Wednesday, November 15, 2006

Can't see the trees for the forest

Forest Loss

"If the net forest loss of all territories between 1990 and 2000 is summed, 31% occured in South America, and 21% was in Asia Pacific. Worldwide, territories with net forest loss lost 1.33 million km2 of forest over this ten year period. Despite this, South America was the region with the largest forested area in the world in 2000. The more forest area there is, the more it is possible to lose.

"Japan is unexceptional, having neither forest loss nor forest growth from 1990 to 2000.

"The area of Africa covered by forest was reduced by 550 000 km2 in the 1990s. This includes the loss of forests that covered 11.4% of Zambian land.

"Indonesia is blessed with some of the most extensive and biologically diverse tropical forests in the world. But the tragedy is that Indonesia has one of the highest rates of tropical forest loss in the world." E.G. Togu Manurung, 2006"

New study confirms continuing forest loss in most countries
Forest cover continues to shrink in most countries around the world, though forest expansion in some countries gives hope that net deforestation may be peaking, according to a study published this week in Proceedings of the National Academy of Sciences.

Researchers base their optimistic outlook on a new formula, dubbed "Forest Identity", that measures forest cover based on the volume of timber, biomass and captured carbon within an area, rather than the extent of tree cover. Using data from the Food and Agriculture Organization of the United Nations (FAO), the international team of researchers from the Rockefeller University, the University of Helsinki, and other institutions, found that "growing stock" -- trees large enough to be considered timber -- expanded over during the 1990-2005 in 22 of the world's 50 countries with most forest cover. The study confirmed earlier research that found forest cover is generally expanding in the world's richest countries, while declining in the world's poorest and most biodiverse countries. However, the growth of forests -- especially plantations -- in northern countries and scattered developing countries like China, India, and Vietnam does not offset the net loss of biodiversity and carbon sinks from deforestation in the tropics, especially Brazil and Indonesia.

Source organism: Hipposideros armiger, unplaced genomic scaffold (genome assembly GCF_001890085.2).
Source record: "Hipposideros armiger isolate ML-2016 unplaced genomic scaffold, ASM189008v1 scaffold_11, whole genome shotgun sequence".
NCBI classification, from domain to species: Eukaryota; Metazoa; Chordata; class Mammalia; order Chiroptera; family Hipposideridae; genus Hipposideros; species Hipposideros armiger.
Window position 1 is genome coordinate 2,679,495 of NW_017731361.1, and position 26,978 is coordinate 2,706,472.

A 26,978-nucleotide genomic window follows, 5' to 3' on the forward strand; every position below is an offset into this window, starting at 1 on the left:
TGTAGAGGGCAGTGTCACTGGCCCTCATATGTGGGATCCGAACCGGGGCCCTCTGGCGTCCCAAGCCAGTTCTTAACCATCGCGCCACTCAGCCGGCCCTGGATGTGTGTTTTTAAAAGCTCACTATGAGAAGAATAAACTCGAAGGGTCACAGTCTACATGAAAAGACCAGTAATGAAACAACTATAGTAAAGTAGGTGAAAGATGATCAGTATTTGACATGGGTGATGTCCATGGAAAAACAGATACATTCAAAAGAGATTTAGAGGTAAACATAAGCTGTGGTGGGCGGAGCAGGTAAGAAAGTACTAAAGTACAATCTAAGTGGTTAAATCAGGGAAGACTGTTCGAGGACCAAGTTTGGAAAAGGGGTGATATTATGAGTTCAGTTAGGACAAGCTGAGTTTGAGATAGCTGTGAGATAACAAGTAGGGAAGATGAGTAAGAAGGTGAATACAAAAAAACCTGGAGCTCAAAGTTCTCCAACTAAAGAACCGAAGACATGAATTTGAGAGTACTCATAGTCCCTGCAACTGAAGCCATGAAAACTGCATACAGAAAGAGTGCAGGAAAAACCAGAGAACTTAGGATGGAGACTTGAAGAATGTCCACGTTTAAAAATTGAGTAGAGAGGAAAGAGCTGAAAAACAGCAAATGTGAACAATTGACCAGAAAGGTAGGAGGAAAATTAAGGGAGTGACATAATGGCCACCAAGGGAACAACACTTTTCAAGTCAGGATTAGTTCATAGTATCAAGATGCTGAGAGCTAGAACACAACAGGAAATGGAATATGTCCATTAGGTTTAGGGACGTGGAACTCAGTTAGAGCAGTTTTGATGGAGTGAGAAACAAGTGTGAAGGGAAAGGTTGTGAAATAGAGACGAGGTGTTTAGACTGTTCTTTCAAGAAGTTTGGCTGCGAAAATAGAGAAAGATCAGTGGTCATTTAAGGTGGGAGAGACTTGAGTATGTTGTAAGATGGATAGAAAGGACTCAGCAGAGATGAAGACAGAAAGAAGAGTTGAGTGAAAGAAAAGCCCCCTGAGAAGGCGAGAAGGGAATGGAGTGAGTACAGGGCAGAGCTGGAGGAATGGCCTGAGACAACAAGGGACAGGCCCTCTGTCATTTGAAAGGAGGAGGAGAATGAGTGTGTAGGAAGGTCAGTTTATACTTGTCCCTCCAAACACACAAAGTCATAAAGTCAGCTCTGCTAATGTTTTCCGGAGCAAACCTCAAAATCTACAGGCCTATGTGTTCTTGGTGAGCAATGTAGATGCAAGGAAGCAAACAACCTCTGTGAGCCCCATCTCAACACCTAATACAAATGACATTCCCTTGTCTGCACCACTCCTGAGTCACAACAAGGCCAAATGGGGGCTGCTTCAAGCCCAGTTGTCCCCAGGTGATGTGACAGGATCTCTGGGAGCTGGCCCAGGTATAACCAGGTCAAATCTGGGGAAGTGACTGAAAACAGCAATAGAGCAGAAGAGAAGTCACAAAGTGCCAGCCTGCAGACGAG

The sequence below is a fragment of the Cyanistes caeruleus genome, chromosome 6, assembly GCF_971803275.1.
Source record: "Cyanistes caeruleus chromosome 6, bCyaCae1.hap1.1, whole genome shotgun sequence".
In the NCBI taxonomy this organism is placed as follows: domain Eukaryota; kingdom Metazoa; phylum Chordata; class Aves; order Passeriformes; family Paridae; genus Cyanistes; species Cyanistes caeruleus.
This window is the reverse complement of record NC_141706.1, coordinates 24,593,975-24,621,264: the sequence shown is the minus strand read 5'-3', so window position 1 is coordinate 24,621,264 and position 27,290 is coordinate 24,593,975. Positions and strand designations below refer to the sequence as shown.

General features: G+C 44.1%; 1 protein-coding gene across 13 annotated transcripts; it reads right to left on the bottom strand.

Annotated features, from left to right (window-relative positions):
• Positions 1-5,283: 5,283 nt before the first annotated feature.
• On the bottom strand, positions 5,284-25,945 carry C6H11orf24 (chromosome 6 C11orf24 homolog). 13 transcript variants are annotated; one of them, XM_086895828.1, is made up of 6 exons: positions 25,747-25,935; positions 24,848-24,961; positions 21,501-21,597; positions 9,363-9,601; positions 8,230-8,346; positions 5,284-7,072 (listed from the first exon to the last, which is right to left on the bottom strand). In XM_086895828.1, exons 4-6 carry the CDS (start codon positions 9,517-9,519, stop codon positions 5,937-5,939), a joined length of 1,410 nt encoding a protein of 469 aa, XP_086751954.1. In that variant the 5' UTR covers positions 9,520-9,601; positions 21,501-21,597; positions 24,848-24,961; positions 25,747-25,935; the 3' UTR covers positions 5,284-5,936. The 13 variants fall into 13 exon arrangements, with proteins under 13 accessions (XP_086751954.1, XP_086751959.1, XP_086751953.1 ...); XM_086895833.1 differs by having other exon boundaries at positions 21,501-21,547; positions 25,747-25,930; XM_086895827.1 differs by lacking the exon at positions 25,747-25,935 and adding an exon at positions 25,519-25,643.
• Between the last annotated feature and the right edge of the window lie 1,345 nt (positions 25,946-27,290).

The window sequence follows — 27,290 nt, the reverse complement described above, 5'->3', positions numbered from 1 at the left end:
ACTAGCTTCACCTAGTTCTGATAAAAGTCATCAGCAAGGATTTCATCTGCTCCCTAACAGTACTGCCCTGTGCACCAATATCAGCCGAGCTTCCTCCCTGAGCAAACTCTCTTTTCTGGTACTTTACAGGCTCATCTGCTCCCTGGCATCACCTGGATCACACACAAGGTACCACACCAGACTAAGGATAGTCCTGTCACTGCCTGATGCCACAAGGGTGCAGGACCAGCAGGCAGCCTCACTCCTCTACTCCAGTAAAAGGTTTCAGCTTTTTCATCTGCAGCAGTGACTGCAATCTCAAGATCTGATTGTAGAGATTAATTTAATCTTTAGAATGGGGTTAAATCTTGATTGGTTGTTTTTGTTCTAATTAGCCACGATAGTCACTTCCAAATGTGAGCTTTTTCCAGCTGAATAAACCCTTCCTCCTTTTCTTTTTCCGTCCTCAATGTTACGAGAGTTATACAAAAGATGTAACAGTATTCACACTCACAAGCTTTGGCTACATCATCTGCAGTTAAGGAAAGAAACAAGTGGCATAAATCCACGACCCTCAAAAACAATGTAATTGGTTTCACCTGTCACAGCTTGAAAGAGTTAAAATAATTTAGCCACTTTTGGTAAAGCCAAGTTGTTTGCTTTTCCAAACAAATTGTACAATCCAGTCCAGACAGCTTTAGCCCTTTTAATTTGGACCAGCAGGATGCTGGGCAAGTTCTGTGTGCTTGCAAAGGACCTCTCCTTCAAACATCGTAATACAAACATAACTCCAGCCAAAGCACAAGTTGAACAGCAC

While Brazil lost an average of 3.1 million hectares of forest per year between 2000 and 2005, primary forest loss was 3.5 million hectares per year. Plantations and growth of secondary forests help offset primary forest loss.

Nevertheless, the researchers say that Earth’s two most populous nations -- China and India -- have reached an equilibrium point in where they do not produce a net increase in carbon dioxide emissions from change in forest cover. Though its old-growth forests continue to be cleared at the seventh highest rate in the world, net forest growth in the United States actually helps mitigate its greenhouse gas emissions. For other counties, including Denmark, France, Switzerland, Portugal, and Scotland, change in forest cover transitioned from negative to positive in the 19th and early 20th centuries. The researchers say the transition is tied to wealth: as a country become richer, it becomes greener. The paper pegs per capita gross domestic product of US$4,600 (roughly equivalent to that of Chile) as the tipping point between deforestation and reforestation.

At the other end of the spectrum, deforestation in Brazil and Indonesia continues to be a significant source of carbon dioxide emissions. Globally, deforestation is responsible for around 20 percent of greenhouse gas emissions according to the U.N. Some research suggests that as atmospheric carbon dioxide levels rise, trees could absorb greater amounts of carbon into their tissues, producing thicker forests.

Using their new formula, the researchers found that growing stock fell fastest in Indonesia, Nigeria and the Philippines, and increased fastest in the Ukraine and Spain. In terms of total cubic meters of growing stock, Indonesia and Brazil were the big losers, while the U.S. and China were the big gainers. The researchers noted that biomass and carbon expanded in "about half" the world's most forested countries.

The researchers say that the global "transition to a greater sum of forests" is dependent on Brazil and Indonesia, where 2.8 million hectares and 1.9 million hectares of forests were lost annually between 1990 and 2005.

"The main obstacles to forest transition are fast-growing poor populations who burn wood to cook, sell it for quick cash and clear forest for crops," said study co-author Pekka E. Kauppi, of the University of Helsinki. "Harvesting biomass for fuel also forestalls the restoration of land to nature."

Forest Growth

"The territory with the most forest expansion between 1990 and 2000 was China, which gained 181 000 km2 over the ten year period. China is also the territory with the largest population living there. The forest growth in the United States was the second largest increase, but this was only a fraction of the increase in China, at 39 000 km2.

"Unsurprisingly the most absolute forest growth has occured in the large territories mentioned above. However the biggest increases in forest as a percentage of land area were in smaller territories such as Cape Verde, Liechtenstein and Portugal.

"Worldwide there is net forest loss.

"One generation plants the trees; another gets the shade." Chinese proverb, date unknown

"Territory size shows the proportion of worldwide net forest growth that occured there between 1990 and 2000."


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